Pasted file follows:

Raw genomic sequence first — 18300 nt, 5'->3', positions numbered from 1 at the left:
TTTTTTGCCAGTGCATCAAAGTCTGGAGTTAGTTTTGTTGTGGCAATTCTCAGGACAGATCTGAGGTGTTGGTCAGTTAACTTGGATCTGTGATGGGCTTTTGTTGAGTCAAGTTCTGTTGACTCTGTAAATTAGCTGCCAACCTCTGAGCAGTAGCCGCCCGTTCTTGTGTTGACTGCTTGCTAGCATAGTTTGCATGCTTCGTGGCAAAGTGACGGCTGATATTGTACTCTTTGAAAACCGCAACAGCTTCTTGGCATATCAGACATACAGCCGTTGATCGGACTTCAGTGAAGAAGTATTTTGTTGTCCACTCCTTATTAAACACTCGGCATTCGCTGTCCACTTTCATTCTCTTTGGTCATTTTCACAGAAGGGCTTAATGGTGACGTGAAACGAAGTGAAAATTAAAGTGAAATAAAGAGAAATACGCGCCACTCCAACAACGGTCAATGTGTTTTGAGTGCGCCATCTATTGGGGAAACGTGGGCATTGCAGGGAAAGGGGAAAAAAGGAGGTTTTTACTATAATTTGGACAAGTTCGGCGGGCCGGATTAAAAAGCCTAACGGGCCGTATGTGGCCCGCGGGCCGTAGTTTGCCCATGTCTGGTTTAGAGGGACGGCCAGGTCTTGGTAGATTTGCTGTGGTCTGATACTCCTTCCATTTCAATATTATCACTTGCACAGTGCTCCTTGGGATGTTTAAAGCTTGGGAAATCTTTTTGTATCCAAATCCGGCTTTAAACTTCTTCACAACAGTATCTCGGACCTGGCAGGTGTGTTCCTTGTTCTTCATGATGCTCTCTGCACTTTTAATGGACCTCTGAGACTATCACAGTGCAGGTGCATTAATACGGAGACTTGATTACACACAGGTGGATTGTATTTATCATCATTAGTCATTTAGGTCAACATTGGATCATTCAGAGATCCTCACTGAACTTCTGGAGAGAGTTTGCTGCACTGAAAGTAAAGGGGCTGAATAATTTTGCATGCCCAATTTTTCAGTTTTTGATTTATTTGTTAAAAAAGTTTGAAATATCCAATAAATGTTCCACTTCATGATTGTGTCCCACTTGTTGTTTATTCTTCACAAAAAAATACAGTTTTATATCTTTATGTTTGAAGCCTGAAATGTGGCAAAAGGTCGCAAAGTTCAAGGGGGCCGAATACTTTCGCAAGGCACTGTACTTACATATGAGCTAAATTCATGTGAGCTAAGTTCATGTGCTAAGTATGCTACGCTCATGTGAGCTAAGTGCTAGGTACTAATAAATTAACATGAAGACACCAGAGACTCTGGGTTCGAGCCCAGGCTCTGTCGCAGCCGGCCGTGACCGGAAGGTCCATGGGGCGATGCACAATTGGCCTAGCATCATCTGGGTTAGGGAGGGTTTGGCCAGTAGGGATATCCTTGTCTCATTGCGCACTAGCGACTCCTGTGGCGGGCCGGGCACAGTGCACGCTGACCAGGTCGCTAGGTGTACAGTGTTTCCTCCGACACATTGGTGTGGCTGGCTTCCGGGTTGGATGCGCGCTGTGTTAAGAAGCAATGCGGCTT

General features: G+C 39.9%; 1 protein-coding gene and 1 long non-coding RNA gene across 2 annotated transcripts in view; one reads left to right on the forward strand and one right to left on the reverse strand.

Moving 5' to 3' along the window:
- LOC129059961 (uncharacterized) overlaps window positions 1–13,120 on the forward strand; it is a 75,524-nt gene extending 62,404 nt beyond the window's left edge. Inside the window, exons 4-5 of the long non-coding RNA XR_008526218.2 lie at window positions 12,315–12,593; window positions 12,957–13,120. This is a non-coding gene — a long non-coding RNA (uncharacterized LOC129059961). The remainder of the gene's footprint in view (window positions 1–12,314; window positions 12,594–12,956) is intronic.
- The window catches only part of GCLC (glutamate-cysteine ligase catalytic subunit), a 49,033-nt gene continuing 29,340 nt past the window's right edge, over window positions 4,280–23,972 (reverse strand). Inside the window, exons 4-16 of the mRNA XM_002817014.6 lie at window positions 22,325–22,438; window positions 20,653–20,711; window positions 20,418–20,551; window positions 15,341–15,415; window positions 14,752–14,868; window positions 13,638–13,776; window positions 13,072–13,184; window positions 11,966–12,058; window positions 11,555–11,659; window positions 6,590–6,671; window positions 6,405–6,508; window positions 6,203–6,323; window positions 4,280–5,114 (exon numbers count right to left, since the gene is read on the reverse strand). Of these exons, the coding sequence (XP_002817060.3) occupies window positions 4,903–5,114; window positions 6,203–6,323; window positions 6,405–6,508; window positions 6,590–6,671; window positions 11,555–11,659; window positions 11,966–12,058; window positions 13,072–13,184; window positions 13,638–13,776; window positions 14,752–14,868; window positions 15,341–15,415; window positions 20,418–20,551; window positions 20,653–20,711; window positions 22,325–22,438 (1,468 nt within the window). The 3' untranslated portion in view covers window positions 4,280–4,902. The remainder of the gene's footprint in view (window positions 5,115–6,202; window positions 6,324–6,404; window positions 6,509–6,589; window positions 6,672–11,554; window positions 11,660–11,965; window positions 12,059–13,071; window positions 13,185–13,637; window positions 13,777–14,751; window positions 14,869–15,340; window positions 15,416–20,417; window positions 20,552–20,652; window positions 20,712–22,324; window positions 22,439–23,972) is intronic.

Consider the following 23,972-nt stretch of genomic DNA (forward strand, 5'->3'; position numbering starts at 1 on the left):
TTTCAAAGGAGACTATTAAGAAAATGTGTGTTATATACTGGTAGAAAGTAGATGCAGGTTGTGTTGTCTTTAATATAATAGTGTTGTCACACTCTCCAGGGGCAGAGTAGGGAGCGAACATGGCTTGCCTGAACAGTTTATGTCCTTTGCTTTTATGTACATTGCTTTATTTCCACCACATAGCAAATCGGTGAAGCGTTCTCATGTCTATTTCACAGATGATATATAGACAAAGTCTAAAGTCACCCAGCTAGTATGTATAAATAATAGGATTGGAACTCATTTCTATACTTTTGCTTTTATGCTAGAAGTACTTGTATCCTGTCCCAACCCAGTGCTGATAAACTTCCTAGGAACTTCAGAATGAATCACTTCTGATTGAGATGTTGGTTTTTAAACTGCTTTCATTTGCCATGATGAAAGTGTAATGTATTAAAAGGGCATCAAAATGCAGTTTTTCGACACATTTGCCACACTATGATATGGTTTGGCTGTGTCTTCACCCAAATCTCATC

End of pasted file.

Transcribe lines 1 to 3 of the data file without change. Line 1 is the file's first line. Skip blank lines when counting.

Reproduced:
Raw genomic sequence first — 18300 nt, 5'->3', positions numbered from 1 at the left:
TTTTTTGCCAGTGCATCAAAGTCTGGAGTTAGTTTTGTTGTGGCAATTCTCAGGACAGATCTGAGGTGTTGGTCAGTTAACTTGGATCTGTGATGGGCTTTTGTTGAGTCAAGTTCTGTTGACTCTGTAAATTAGCTGCCAACCTCTGAGCAGTAGCCGCCCGTTCTTGTGTTGACTGCTTGCTAGCATAGTTTGCATGCTTCGTGGCAAAGTGACGGCTGATATTGTACTCTTTGAAAACCGCAACAGCTTCTTGGCATATCAGACATACAGCCGTTGATCGGACTTCAGTGAAGAAGTATTTTGTTGTCCACTCCTTATTAAACACTCGGCATTCGCTGTCCACTTTCATTCTCTTTGGTCATTTTCACAGAAGGGCTTAATGGTGACGTGAAACGAAGTGAAAATTAAAGTGAAATAAAGAGAAATACGCGCCACTCCAACAACGGTCAATGTGTTTTGAGTGCGCCATCTATTGGGGAAACGTGGGCATTGCAGGGAAAGGGGAAAAAAGGAGGTTTTTACTATAATTTGGACAAGTTCGGCGGGCCGGATTAAAAAGCCTAACGGGCCGTATGTGGCCCGCGGGCCGTAGTTTGCCCATGTCTGGTTTAGAGGGACGGCCAGGTCTTGGTAGATTTGCTGTGGTCTGATACTCCTTCCATTTCAATATTATCACTTGCACAGTGCTCCTTGGGATGTTTAAAGCTTGGGAAATCTTTTTGTATCCAAATCCGGCTTTAAACTTCTTCACAACAGTATCTCGGACCTGGCAGGTGTGTTCCTTGTTCTTCATGATGCTCTCTGCACTTTTAATGGACCTCTGAGACTATCACAGTGCAGGTGCATTAATACGGAGACTTGATTACACACAGGTGGATTGTATTTATCATCATTAGTCATTTAGGTCAACATTGGATCATTCAGAGATCCTCACTGAACTTCTGGAGAGAGTTTGCTGCACTGAAAGTAAAGGGGCTGAATAATTTTGCATGCCCAATTTTTCAGTTTTTGATTTATTTGTTAAAAAAGTTTGAAATATCCAATAAATGTTCCACTTCATGATTGTGTCCCACTTGTTGTTTATTCTTCACAAAAAAATACAGTTTTATATCTTTATGTTTGAAGCCTGAAATGTGGCAAAAGGTCGCAAAGTTCAAGGGGGCCGAATACTTTCGCAAGGCACTGTACTTACATATGAGCTAAATTCATGTGAGCTAAGTTCATGTGCTAAGTATGCTACGCTCATGTGAGCTAAGTGCTAGGTACTAATAAATTAACATGAAGACACCAGAGACTCTGGGTTCGAGCCCAGGCTCTGTCGCAGCCGGCCGTGACCGGAAGGTCCATGGGGCGATGCACAATTGGCCTAGCATCATCTGGGTTAGGGAGGGTTTGGCCAGTAGGGATATCCTTGTCTCATTGCGCACTAGCGACTCCTGTGGCGGGCCGGGCACAGTGCACGCTGACCAGGTCGCTAGGTGTACAGTGTTTCCTCCGACACATTGGTGTGGCTGGCTTCCGGGTTGGATGCGCGCTGTGTTAAGAAGCAATGCGGCTT

General features: G+C 39.9%; 1 protein-coding gene and 1 long non-coding RNA gene across 2 annotated transcripts in view; one reads left to right on the forward strand and one right to left on the reverse strand.